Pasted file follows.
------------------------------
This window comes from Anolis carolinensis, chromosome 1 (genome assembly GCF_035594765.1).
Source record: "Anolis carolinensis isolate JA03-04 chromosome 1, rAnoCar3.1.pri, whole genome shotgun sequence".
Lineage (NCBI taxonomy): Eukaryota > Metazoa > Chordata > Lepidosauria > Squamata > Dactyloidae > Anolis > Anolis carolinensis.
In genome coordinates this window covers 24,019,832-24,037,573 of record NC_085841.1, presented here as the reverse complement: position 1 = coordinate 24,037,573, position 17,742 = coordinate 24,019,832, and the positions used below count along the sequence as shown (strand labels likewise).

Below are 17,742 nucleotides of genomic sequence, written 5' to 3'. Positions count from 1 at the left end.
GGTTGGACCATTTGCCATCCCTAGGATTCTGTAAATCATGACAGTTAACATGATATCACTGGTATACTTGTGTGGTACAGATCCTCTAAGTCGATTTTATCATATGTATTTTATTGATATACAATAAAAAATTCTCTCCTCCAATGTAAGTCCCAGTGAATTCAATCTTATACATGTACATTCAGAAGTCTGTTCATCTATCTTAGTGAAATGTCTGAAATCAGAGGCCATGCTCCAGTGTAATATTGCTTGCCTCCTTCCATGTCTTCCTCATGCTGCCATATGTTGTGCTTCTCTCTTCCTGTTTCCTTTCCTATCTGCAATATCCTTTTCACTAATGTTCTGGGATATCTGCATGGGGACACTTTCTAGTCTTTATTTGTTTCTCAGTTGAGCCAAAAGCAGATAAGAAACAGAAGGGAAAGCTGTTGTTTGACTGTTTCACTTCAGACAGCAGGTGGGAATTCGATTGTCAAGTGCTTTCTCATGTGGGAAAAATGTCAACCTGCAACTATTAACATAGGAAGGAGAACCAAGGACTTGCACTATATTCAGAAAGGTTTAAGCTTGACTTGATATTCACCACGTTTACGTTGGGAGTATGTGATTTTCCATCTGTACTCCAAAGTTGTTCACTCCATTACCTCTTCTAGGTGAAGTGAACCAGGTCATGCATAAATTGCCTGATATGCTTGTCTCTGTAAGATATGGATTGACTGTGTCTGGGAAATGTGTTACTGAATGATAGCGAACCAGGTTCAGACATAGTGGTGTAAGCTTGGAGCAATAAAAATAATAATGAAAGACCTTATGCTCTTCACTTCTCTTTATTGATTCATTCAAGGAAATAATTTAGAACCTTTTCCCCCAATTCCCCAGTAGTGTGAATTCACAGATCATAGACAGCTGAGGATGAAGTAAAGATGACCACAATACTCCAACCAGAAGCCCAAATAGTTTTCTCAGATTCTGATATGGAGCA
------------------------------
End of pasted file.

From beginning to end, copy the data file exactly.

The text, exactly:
This window comes from Anolis carolinensis, chromosome 1 (genome assembly GCF_035594765.1).
Source record: "Anolis carolinensis isolate JA03-04 chromosome 1, rAnoCar3.1.pri, whole genome shotgun sequence".
Lineage (NCBI taxonomy): Eukaryota > Metazoa > Chordata > Lepidosauria > Squamata > Dactyloidae > Anolis > Anolis carolinensis.
In genome coordinates this window covers 24,019,832-24,037,573 of record NC_085841.1, presented here as the reverse complement: position 1 = coordinate 24,037,573, position 17,742 = coordinate 24,019,832, and the positions used below count along the sequence as shown (strand labels likewise).

Below are 17,742 nucleotides of genomic sequence, written 5' to 3'. Positions count from 1 at the left end.
GGTTGGACCATTTGCCATCCCTAGGATTCTGTAAATCATGACAGTTAACATGATATCACTGGTATACTTGTGTGGTACAGATCCTCTAAGTCGATTTTATCATATGTATTTTATTGATATACAATAAAAAATTCTCTCCTCCAATGTAAGTCCCAGTGAATTCAATCTTATACATGTACATTCAGAAGTCTGTTCATCTATCTTAGTGAAATGTCTGAAATCAGAGGCCATGCTCCAGTGTAATATTGCTTGCCTCCTTCCATGTCTTCCTCATGCTGCCATATGTTGTGCTTCTCTCTTCCTGTTTCCTTTCCTATCTGCAATATCCTTTTCACTAATGTTCTGGGATATCTGCATGGGGACACTTTCTAGTCTTTATTTGTTTCTCAGTTGAGCCAAAAGCAGATAAGAAACAGAAGGGAAAGCTGTTGTTTGACTGTTTCACTTCAGACAGCAGGTGGGAATTCGATTGTCAAGTGCTTTCTCATGTGGGAAAAATGTCAACCTGCAACTATTAACATAGGAAGGAGAACCAAGGACTTGCACTATATTCAGAAAGGTTTAAGCTTGACTTGATATTCACCACGTTTACGTTGGGAGTATGTGATTTTCCATCTGTACTCCAAAGTTGTTCACTCCATTACCTCTTCTAGGTGAAGTGAACCAGGTCATGCATAAATTGCCTGATATGCTTGTCTCTGTAAGATATGGATTGACTGTGTCTGGGAAATGTGTTACTGAATGATAGCGAACCAGGTTCAGACATAGTGGTGTAAGCTTGGAGCAATAAAAATAATAATGAAAGACCTTATGCTCTTCACTTCTCTTTATTGATTCATTCAAGGAAATAATTTAGAACCTTTTCCCCCAATTCCCCAGTAGTGTGAATTCACAGATCATAGACAGCTGAGGATGAAGTAAAGATGACCACAATACTCCAACCAGAAGCCCAAATAGTTTTCTCAGATTCTGATATGGAGCA